And in Sir Arthur Sullivan's music, notes Jeffrey Jones-Ragona, returning for his 22nd season as GSA music director. Though he admits what Sullivan does in the music can be subtle. "In Iolanthe, I spotted a number of clever devices – leitmotifs, etc. – that aren't necessarily apparent on first listen, but do help the audience make certain connections and track the rather complicated plot." For instance, because the Lord Chancellor embodies the law, Jones-Ragona says, "every time he appears, it is to a strict fugue, one that adheres to all those pesky rules that are the bane of music undergrad theory classes."

Speaking of the Lord Chancellor, this stuffy aristocrat is proof that Iolanthe, like many of Gilbert & Sullivan's works, has its tongue planted firmly in its cheek when it comes to depictions of politics and the law. But that's all based on old news and overseas stuff and nonsense. What will audiences in Austin today think of their satire? Eternal optimist MacPhail Jr. says, "I think they will love it! In Iolanthe, Private Willis muses on Parliamentary politicians as he guards Westminster Palace:

When in that House MPs divide,

If they've a brain and cerebellum, too,

They've got to leave that brain outside,

And vote just as their leaders tell 'em to.

"Sounds rather contemporary, doesn't it?"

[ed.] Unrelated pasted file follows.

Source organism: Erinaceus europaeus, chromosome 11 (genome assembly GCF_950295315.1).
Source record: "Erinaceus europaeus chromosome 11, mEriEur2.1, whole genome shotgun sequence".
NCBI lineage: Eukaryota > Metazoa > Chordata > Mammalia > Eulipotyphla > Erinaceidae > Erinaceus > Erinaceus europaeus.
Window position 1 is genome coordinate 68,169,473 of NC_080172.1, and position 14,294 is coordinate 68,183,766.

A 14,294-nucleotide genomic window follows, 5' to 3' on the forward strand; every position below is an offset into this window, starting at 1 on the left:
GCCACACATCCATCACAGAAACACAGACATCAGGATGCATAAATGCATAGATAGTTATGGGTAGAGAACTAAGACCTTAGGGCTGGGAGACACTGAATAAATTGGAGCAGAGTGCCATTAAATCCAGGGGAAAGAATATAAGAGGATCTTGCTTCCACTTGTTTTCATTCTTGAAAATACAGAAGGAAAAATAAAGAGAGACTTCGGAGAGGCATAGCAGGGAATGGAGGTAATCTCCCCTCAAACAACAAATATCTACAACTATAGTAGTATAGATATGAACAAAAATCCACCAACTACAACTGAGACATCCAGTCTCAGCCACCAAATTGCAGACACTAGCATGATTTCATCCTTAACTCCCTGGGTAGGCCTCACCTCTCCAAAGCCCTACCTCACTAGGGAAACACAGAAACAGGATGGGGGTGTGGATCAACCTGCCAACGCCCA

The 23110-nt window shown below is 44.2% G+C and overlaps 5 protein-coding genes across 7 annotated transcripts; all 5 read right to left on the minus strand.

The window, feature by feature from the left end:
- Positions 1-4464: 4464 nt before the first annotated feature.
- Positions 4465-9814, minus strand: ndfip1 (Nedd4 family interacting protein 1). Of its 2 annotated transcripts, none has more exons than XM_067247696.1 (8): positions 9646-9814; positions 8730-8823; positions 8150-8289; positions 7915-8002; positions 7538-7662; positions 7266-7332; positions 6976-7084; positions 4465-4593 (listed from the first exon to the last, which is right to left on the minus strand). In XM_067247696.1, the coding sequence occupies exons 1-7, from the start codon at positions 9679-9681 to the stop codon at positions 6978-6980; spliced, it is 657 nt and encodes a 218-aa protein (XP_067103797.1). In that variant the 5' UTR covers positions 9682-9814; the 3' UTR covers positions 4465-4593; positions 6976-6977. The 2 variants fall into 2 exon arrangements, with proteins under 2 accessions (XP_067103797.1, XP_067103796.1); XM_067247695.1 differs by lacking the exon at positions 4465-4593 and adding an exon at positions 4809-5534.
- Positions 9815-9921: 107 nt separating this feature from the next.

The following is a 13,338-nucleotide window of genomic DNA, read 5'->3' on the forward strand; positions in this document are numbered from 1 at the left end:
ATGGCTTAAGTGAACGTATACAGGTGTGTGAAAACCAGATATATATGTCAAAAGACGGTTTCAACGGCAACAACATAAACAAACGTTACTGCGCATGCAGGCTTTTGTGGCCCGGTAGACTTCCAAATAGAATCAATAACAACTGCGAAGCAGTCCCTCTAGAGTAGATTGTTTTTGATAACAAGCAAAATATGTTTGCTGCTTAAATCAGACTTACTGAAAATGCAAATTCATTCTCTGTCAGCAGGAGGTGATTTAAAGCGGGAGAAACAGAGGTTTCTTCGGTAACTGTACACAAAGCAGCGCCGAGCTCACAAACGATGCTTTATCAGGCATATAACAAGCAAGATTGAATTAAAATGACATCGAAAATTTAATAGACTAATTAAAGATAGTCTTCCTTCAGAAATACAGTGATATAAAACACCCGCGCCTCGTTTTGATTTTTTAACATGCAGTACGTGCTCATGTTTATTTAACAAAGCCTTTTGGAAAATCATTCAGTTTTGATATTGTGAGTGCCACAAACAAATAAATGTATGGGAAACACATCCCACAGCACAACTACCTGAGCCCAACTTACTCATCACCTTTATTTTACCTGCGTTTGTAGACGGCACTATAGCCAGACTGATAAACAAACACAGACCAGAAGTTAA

GSA Board President Libby Weed concurs. "It is surprising how a barb intended for 19th-century England can so effectively hit the mark of political and social situations in 21st century America," she says.

Not to fear though, parents! The wee ones can also find something to delight in with Gilbert & Sullivan, even after almost 150 years. "Younger people actually respond to [them] very well," says Jones-Ragona. "Children especially find their shows enjoyable, in much the way that they love the classic cartoons of the Forties and Fifties.

"Although the humor derives from what seem to be absurd situations taken very seriously by the characters, they are nonetheless identifiable and sympathetic," Jones-Ragona adds.

So how'd these two geniuses do it? What explains the enduring charm of Gilbert & Sullivan? How'd they manage to earn fans from every corner of the cultural world, and how do they still win folks over today? If MacPhail Jr. is to be believed, part of what keeps G&S going may stem from the one thing that grabs us all more than a night out: filthy lucre. "This remarkable partnership was a commercial enterprise," MacPhail Jr. says candidly. "They weren't writing for posterity; they were writing for Saturday." Nevertheless, he and the duo's legions of fans still find joy in something a little less mercenary. "Sullivan's music remains delightful, Gilbert's talent remains sparkling, and the characters and their stories have universal appeal. To quote Gilbert, 'They wake up beautifully.'"


Gilbert & Sullivan Austin’s Iolanthe; or, The Peer and the Peri runs through June 23. Thu.-Sat., 7:30 pm; Sat. & Sun., 2pm, at Worley Barton Theater at Brentwood Christian School, 11908 N. Lamar. For more information, visit www.gilbertsullivan.org.